Colubridae-2-D-G-Check list snakes northern Thailand

Colubridae-2-D-G-Check list snakes northern Thailand: snake species in the genera Dendrelaphis, Dinodon, Dryocalamus, Dryophiops, Gongylosoma and Gonyosoma.


Dendrelaphis cyanochloris, the Blue Bronzeback (pictures above). Slender snake with conspicuous broad black postocular streak that peters out on the neck. When the anterior part of the body is expanded a multitude of bright glitters are seen (the edges of the dorsal scales) often forming vague oblique reticulations. The upper side of the head and the dorsum is brown to copper brown, the belly pale green (pale yellow anteriorly, as the chin and throat)). It is rather common in most of northern Thailand’s forests at elevations of 700-1400 m asl. A. Head of juvenile from Umphang District, Tak. B. Adult from Pang Sila Thong District, Kamphaeng Phet. C. Belly shown by DOR from Doi Inthanon, Mae Chaem District, Chiang Mai. D. Upper side head of adult from Pai District, Mae Hong Son. E. Juvenile from Phu Hin Rong Kla National Park, Nakhon Thai District, Phitsanulok.

Dendrelaphis ngansonensis, the Vietnamese Bronzeback (pictures above). This bronzeback is very similar to D. cyanochloris, but it can be told apart  by its cream belly (pale green in D. cyanochloris). What’s more, the first row of dorsals is cream like the belly (bronze-brown in D. cyanochloris) (see D). This bronzeback can easily reach a length of 150 cm, and is therefore much larger than D. cyaonochloris (max. lenght 133 cm). It is known from the Central Thailand (Chanthaburi, Nakhon Nayok) and Northeast Thailand (Nakhon Ratchasima, Chaiyaphum), but I also came across it in Nam Nao District, Phetchabun, in the northern region. A-D. All pictures are of the same road-killed subadult from the Khao Yai National Park (Mueang District, Nakhon Nayok).

Dendrelaphis nigroserratus or Saw-tooth-necked Bronzeback (pictures above). This species was first described in 2012. Its meristics are similar to D. cyanochloris but it grows larger in size (the largest specimen thus far recorded was 163 cm). The conspicuous black saw-tooth pattern on the neck easily tells it apart from the other bronzeback species. The upper side of the head is greenish bronze (not brown as in D. cyanochloris). In northern Thailand it is recorded only in the southern part of Tak Province (Umphang and Phop Phra Districts) where it lives in forests at elevation of 800-1300 m asl., often hiding in bamboo clubs. A. Subadult from Umphang District, Tak. B. Juvenile from Umphang District, Tak. C. Head of an adult from Phop Phra District , Tak. D. Adult from Kaeng Krachan National Park, Kaeng Krachan District, Phetchaburi (Central Thailand).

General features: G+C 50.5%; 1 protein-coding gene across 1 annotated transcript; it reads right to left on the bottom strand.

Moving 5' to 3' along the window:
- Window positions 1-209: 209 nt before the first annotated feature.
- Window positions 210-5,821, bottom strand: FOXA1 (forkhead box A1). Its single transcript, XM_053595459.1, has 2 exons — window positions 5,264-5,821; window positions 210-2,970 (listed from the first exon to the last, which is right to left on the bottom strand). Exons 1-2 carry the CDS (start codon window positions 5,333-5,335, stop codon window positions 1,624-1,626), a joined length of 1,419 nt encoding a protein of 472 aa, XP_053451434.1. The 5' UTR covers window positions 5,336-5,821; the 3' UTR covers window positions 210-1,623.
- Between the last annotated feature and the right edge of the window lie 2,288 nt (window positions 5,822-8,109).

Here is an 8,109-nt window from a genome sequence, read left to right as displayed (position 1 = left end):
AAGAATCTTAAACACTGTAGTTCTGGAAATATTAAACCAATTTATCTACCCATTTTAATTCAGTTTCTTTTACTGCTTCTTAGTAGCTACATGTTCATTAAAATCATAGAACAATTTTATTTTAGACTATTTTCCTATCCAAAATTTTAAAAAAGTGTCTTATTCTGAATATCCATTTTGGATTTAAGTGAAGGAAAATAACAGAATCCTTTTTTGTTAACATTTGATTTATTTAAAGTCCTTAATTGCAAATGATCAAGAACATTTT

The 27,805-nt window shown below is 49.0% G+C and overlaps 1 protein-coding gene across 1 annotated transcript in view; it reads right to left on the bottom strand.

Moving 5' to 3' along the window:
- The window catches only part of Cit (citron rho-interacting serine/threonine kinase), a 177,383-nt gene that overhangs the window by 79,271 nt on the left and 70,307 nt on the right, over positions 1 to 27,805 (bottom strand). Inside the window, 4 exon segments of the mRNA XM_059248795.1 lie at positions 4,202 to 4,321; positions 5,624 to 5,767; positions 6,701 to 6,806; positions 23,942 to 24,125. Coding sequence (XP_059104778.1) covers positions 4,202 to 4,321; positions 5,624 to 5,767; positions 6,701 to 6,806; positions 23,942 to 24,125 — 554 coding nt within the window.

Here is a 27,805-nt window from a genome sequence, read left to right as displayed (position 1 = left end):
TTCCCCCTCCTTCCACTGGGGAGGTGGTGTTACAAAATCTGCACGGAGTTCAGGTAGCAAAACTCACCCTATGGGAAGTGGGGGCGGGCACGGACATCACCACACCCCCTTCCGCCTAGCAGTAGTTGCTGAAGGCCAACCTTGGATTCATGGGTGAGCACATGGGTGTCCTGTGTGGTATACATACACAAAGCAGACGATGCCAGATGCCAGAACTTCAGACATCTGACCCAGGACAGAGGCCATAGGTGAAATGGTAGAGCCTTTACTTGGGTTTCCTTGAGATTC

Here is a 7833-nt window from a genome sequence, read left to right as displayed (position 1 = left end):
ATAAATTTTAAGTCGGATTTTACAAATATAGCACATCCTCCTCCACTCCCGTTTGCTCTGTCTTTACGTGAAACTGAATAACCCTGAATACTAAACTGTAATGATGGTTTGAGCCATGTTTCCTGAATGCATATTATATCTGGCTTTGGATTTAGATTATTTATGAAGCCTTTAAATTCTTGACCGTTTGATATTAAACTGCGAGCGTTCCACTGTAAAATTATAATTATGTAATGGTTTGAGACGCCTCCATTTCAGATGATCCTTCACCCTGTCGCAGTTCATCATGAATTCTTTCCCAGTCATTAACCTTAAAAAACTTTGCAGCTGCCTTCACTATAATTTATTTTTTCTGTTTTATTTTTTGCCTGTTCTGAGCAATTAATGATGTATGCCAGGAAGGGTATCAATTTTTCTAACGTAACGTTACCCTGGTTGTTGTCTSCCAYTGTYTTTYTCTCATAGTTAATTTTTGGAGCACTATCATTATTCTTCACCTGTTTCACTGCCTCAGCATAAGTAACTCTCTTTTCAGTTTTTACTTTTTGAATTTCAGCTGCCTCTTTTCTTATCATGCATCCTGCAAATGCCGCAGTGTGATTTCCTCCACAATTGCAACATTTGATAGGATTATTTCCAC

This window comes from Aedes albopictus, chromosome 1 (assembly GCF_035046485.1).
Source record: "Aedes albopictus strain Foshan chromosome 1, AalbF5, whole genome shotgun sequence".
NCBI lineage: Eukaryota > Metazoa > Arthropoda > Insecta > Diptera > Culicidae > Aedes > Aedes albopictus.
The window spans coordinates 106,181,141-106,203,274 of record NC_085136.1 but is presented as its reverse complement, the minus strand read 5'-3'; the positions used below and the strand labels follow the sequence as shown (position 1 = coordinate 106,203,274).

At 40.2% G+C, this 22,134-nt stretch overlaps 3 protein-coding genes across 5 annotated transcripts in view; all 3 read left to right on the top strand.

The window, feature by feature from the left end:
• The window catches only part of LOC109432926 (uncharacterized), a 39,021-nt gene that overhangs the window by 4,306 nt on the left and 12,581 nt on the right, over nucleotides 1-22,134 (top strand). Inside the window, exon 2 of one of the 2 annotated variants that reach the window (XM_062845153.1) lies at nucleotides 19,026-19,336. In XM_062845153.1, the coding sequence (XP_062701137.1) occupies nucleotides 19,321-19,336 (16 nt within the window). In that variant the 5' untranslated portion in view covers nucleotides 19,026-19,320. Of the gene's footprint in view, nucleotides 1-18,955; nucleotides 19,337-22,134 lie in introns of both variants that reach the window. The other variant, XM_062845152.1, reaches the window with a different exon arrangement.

Dendrelaphis pictus, the Common Bronzeback (pictures above). The upper side of this slender snake (maximal length 130 cm) is bronze, the belly whitish or pale yellow. The head is copper brown. It can be told apart from the other bronzeback species in Thailand by a distinct black ventrolateral stripe that runs over the corners of the ventral shields (B). When the snake expanses the anterior part of the body, the glittering, bright blue edges of the scales are shown (D, F). It is a very common snake throughout Thailand, including the northern region. It is a diurnal species, most often encountered in deciduous forest, plantations and gardens at low elevations (100-600 m asl). A. An adult from Mae On District, Chiang Mai. B. View of flanks and belly of a road-killed specimen from Lampang’s Mueang District, showing the black ventrolateral stripe (blue arrow) and the ventral keels (red arrow). C, F. Individual from Lampang Province. D. Juvenile from Chiang Mai’s Mae On District. E. An adult from Phayao’s Mueang District.

Dendrelaphis subocularis or the Subocular Bronzeback. This bronzeback is also known as Mountain Bronzeback, a bit misleading name, at least in no